Editorial: Action on greenhouse needed now
Action on greenhouse needed now
Last week several more imperialist governments revealed the negotiating positions on greenhouse gas targets they intend to take to the December UN climate change conference in Kyoto.
Britain, which has attacked the Howard government's anti-targets position, has said it will seek cuts in emissions of 20% on 1990 levels by 2010. Succumbing to pressure from the fossil fuel lobby, President Bill Clinton has committed the US only to favouring stabilising of emissions at 1990 levels by 2012 (which includes a four-year phase-in program).
With just 4% of the world's population, the US is responsible for 23% of all carbon dioxide emissions. Last year CO2 emissions in the US jumped 3.4%, so Clinton's position in effect argues that the US should be allowed to continue to increase its greenhouse gas emissions for the foreseeable future.
This is a disguised version of the position taken by the federal Coalition government. While Clinton purports to be concerned to arrive at a compromise which all developed countries will agree to sign, the truth is that such a position gives governments such as Australia's more grounds for intransigence.
If we're going to have any chance of forcing the Howard government to change its stand on greenhouse, we must move urgently.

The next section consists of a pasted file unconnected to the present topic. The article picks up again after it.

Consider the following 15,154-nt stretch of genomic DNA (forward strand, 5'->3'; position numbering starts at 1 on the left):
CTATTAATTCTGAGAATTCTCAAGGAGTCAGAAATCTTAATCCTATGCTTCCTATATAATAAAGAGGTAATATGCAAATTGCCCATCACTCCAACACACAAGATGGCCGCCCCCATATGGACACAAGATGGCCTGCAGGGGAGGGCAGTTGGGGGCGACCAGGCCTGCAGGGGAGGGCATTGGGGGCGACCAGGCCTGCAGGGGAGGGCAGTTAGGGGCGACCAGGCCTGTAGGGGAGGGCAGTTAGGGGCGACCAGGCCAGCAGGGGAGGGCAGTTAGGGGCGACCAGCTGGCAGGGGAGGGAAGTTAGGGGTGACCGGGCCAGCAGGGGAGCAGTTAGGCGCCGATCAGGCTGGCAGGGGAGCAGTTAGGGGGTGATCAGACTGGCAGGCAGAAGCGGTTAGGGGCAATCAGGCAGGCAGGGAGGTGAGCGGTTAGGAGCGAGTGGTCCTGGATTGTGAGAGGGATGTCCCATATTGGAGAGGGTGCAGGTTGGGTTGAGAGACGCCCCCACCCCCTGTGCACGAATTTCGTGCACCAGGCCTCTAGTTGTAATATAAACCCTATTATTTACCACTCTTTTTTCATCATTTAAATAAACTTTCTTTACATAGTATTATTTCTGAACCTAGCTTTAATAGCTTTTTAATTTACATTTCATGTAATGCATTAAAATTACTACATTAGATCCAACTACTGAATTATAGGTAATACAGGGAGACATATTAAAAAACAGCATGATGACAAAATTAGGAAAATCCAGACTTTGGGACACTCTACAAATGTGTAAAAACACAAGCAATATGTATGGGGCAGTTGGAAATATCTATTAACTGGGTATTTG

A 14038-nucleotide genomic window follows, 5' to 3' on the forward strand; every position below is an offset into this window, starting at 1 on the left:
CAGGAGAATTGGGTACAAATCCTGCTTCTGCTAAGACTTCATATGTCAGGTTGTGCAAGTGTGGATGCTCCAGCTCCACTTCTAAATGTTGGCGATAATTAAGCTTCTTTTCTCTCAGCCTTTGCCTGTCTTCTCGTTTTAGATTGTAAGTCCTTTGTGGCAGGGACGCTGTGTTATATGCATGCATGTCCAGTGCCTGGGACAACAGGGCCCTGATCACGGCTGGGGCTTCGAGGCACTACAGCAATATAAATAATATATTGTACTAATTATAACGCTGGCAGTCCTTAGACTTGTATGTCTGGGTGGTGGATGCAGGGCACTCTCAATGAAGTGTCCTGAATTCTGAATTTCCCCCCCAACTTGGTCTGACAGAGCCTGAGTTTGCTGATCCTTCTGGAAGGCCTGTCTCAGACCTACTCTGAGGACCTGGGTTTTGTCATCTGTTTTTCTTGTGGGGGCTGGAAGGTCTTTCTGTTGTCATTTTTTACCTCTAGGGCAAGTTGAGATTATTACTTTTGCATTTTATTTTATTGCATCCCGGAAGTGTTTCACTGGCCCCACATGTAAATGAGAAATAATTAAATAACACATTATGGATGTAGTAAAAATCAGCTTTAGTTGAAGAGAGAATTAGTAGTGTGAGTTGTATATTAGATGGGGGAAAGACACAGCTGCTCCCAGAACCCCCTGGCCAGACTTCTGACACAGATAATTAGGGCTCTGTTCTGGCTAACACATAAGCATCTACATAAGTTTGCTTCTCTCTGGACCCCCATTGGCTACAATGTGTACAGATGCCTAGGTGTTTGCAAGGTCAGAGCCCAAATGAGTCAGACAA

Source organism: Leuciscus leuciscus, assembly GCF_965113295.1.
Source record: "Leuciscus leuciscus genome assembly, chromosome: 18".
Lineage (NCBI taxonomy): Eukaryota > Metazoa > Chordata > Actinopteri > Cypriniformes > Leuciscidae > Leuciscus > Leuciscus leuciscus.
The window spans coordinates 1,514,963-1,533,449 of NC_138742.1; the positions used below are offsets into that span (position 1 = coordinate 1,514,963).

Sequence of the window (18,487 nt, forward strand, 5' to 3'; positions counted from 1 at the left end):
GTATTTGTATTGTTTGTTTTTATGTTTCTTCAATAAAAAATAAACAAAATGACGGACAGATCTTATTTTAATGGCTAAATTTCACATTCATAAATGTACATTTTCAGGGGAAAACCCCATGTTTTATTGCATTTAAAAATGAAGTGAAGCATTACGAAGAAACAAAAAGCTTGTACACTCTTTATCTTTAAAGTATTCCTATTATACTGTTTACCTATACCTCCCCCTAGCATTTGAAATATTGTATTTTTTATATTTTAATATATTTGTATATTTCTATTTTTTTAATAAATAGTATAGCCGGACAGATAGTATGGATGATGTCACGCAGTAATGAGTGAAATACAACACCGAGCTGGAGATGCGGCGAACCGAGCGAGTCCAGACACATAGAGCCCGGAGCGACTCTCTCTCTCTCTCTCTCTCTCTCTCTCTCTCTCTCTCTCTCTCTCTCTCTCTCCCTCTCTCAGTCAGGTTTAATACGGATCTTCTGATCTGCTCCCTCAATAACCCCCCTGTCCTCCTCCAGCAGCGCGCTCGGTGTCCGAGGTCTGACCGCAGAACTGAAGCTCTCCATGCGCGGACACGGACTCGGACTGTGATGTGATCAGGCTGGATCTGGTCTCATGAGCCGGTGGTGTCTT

Public rallies and marches are still the best way of organising effective protest events.
When tens of thousands of people get out on to streets together, it sends a powerful statement of people's opinion to government. And it works! Labor was forced to limit its pro-uranium policy in the mid-1980s because of such mass actions.
The anti-uranium movement was a powerful force precisely because it involved ordinary people from many different backgrounds. The fact that they took their protest onto the streets meant that the government couldn't get away with ignoring public opinion — as it is doing over greenhouse.
A national day of action has been planned for November 30. This is the day before the start of the United Nations climate change conference in Kyoto. At the moment, bicycle rallies are being planned. This is a first step, but to allow a lot more people to get involved — young, old and those without bicycles — these events need to be expanded.
For maximum impact, a series of other public actions needs to be organised. Public meetings, pickets and protests outside John Howard's office in Sydney, outside Parliament House in Canberra, outside any coal or aluminium manufacturer, can be quickly and easily organised. Greenpeace's cheeky stunt, assembling solar panels on John Howard's Sydney residence, also made the point.
Publicly advertised actions would not only focus the media spotlight on the government's reactionary greenhouse position, but would also involve more people in political action.
Ultimately, if we are to make any headway on greenhouse (or any other important issue), more people must become involved.
Green Left Weekly urges its readers to contact the peak environment organisations and ask them to urgently organise public rallies and marches in all major cities to demand that the government commit itself at Kyoto to binding greenhouse gas reductions of 20% below 1990 levels by 2005. This is also the position of the Alliance of Small Island States.
Contact the Australian Conservation Foundation on (03) 9416 1166, the Wilderness Society on (02) 9552 2355, or ring the conservation council in your state.